Category Archives: Ways Of Thinking

Self-reliance, Swedish style

Gamble with grandma

In the UK you must always give up your seat for an elderly person.

In Sweden, this is fraught with danger.

50% of older people will smile and accept. The other 50% will reject you with a snarl.

This is bewildering to a Brit, but self-evident to a Swede. So what’s the difference? Self-reliance. Some elderly Swedes consider it an insult to their independence. You are publicly shaming them with your pity.

You can’t tell who will smile and who will snarl. This makes offering a help a risky business. And not just with elderly people.

We were shocked at first at how seldom my wife got help from passers-by when bumping the baby buggy up and down the icy staircases in the centre of town.

Then we figured it out: fear of insulting her independence. She would have welcomed the help, but passing strangers were not to know that.

So, how to deal with this risk, this game of social Russian roulette?

Most Swedes prefer not to take the risk. Better to bury yourself in your phone and avoid the dilemma altogether…


For Swedes, unlike in the UK, Eurovision is not a complete joke

We have a 25-year-old childminder. She’s young and hip (unlike me since I still use the word ‘hip’). But when I asked what she was doing for her birthday, I was surprised by her answer: “Oh it’s super cool, my boyfriend got us tickets for Melodifestivalen!!“

Melodifestivalen is the Swedish qualifying competition for Eurovision. It takes place over multiple Saturday nights, is a fixture for families on primetime TV, and it culminates in a live final with an enormous studio audience (pictured above) in a tumult of excitement over who will be chosen as the Swedish entry.

If you’re from the UK, you might want to read that last paragraph again. Yes, I’m talking about the Eurovision qualifiers here…

The most famous aspect of Eurovision in the UK is the phrase ’nul points’ – meaning ‘no points’ – which refers to Jemini (2003). Her appearance was pointless in every sense. The British entry has only scored nul points once, but that doesn’t mean there has been a lot of success – the UK has finished outside the top ten for six years in a row.

This does not jive with the British sense of victorious entitlement. Finishing outside the top ten – or, indeed, outside the top one – triggers accusations of bloc voting among the ex-Soviets and rank disloyalty among the former colonies.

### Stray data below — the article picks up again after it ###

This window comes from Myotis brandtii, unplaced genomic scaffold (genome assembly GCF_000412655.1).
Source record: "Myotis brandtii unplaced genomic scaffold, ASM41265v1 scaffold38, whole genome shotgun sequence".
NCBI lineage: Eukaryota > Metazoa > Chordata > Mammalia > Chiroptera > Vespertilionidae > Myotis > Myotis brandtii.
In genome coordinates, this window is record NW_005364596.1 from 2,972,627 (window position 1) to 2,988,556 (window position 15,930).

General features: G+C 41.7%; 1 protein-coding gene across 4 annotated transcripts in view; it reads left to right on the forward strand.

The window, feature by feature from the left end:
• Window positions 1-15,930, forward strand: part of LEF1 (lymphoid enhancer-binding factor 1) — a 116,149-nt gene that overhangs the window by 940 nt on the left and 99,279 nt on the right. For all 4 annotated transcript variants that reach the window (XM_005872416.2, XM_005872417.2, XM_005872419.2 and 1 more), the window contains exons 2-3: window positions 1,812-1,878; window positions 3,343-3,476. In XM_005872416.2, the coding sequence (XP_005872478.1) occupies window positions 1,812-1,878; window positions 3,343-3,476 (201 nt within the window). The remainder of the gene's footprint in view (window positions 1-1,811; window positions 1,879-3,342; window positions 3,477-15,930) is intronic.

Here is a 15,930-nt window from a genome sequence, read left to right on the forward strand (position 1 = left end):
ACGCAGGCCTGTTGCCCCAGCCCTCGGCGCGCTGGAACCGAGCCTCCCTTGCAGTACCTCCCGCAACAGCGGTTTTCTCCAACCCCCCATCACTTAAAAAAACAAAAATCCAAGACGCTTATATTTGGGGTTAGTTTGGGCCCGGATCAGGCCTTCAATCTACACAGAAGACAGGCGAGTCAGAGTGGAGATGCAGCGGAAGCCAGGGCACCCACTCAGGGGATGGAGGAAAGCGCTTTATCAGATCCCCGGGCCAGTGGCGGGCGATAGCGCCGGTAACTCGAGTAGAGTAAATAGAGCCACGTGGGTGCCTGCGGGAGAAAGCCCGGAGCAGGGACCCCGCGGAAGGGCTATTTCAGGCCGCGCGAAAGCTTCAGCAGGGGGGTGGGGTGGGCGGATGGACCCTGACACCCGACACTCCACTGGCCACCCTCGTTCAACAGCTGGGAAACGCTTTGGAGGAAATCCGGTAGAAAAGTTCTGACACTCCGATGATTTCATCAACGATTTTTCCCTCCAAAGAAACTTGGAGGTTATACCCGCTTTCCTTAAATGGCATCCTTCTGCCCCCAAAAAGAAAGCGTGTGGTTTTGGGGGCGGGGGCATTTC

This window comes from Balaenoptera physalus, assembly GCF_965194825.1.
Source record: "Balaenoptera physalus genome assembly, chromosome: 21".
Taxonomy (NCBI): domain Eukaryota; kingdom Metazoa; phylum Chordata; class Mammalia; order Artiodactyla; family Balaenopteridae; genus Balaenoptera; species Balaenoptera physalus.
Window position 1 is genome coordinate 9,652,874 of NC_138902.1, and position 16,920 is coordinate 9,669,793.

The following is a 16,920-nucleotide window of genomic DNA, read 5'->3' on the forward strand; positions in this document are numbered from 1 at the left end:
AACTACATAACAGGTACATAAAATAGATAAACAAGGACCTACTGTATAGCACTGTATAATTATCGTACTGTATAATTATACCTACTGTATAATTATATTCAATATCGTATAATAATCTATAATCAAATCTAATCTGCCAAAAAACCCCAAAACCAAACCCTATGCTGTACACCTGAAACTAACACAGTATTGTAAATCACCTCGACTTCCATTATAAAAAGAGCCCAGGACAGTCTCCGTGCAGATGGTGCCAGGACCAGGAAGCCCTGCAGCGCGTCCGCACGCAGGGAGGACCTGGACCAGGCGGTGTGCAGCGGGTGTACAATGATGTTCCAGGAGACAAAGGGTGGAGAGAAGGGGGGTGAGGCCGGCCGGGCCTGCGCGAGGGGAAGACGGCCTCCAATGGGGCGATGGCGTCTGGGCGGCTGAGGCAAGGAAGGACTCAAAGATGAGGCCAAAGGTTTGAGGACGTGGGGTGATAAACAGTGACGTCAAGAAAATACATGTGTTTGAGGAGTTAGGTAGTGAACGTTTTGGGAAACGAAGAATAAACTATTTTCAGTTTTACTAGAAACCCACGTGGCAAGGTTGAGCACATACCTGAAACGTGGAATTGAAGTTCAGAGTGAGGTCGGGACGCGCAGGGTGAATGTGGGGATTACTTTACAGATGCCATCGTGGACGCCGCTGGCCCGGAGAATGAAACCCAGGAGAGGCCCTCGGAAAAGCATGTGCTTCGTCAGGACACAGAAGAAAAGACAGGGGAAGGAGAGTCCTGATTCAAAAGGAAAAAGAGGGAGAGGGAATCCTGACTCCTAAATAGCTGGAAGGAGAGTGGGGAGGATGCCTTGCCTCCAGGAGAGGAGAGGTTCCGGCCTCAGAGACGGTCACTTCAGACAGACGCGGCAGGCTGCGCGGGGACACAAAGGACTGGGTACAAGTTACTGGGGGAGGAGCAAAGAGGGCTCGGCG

But having failed to beat them, the UK also refuses to join them. Instead we send decreasingly serious entrants to the competition. This year’s contenders, Joe & Jake, met on a second-rate TV talent show. Jake didn’t even make the live finals of the show.

This truly is a bad sign. Joe & Jake were described by The Telegraph as “two-fifths of an alternate universe One Direction. This may yet turn out to have been a terrible decision by the British public”. But, the paper continues, “it could so easily have been worse. They’re no Scooch, Daz Sampson or Jemini. And they’re much better than last year’s Electro Velvet.”

At least the UK is taking a year’s break from reanimating the corpses of aged popstars such as Bonnie Tyler* (2013, finished 19th) and Engelbert Humperdinck (2002, finished 25th).

Compare this with Sweden. The Melodifestivalen finale featured several of Sweden’s top popstars, artists with a real track record who have attempted over and over to win a coveted place in the main Eurovision event. It might be hard to beat this year’s Swedish entrant, Frans, who looks like an ugly Bieber but does sound a bit like him if you close your eyes for long enough.

The Eurovision final takes place tomorrow (16 May) here in Stockholm. Yesterday we went to one of the semi-finals. I hadn’t quite realised that this would be a contest between the smaller nations who need to qualify for the final. Sadly we missed Minus One from Cyprus and Jüri Pootsman from Estonia, but we were treated to Donny Montell from Lithuania and Ivan from Belarus, who was joined on stage by… himself, stark naked and singing to a wolf. It was absurd but also absurdly fun.

Two years ago, my wife and I went to an outrageous birthday party in Paris. A tall, striking, and bearded Parsien dressed as Conchita Wurst stopped the party and sang the 2014 winner’s song ‘Rise Like A Phoenix’ with backing vocals from six fellow Frenchmen in spectacular drag. I can only hope that this year’s Eurovision winner lives up to that.


* I’m being a little disloyal here. Bonnie Tyler was actually amazing back in 1983: Total Eclipse Of The Heart (studio vocals only) / Bonus: Literal video description version

The Prodigal Sun

What spring means in Sweden

The arrival of spring wreaks a strange change in this post-pagan land. One glimpse of sunshine wakes the icy giant, and the entire country comes out of hibernation.

Real giants are slow to wake. They snork and snuffle and rub their sleepy eyes before stirring their limbs. For Swedes the process is barely a process at all – rather, it is a rapid and electrifying event, as though a wild roommate has dipped the sleeper’s fingers in left-over schnapps and jammed them into the plug socket. Last week it snowed. But this week, spring has suddenly sprung!

It has been a long wait. There have been desperate sunbathers along the waterfront every sunny day for two months. The picture above was taken in early March – the water was still covered in ice, and most sunbathers were wearing winter coats.

But now the almighty sun streams down into the worshipping city. It is greeted by a Swedish hug lasting several months. A Swedish hug lasting more than a few seconds is a bone-crushing experience. No-one will go in until September. After locking themselves indoors through the winter, now they lock themselves out.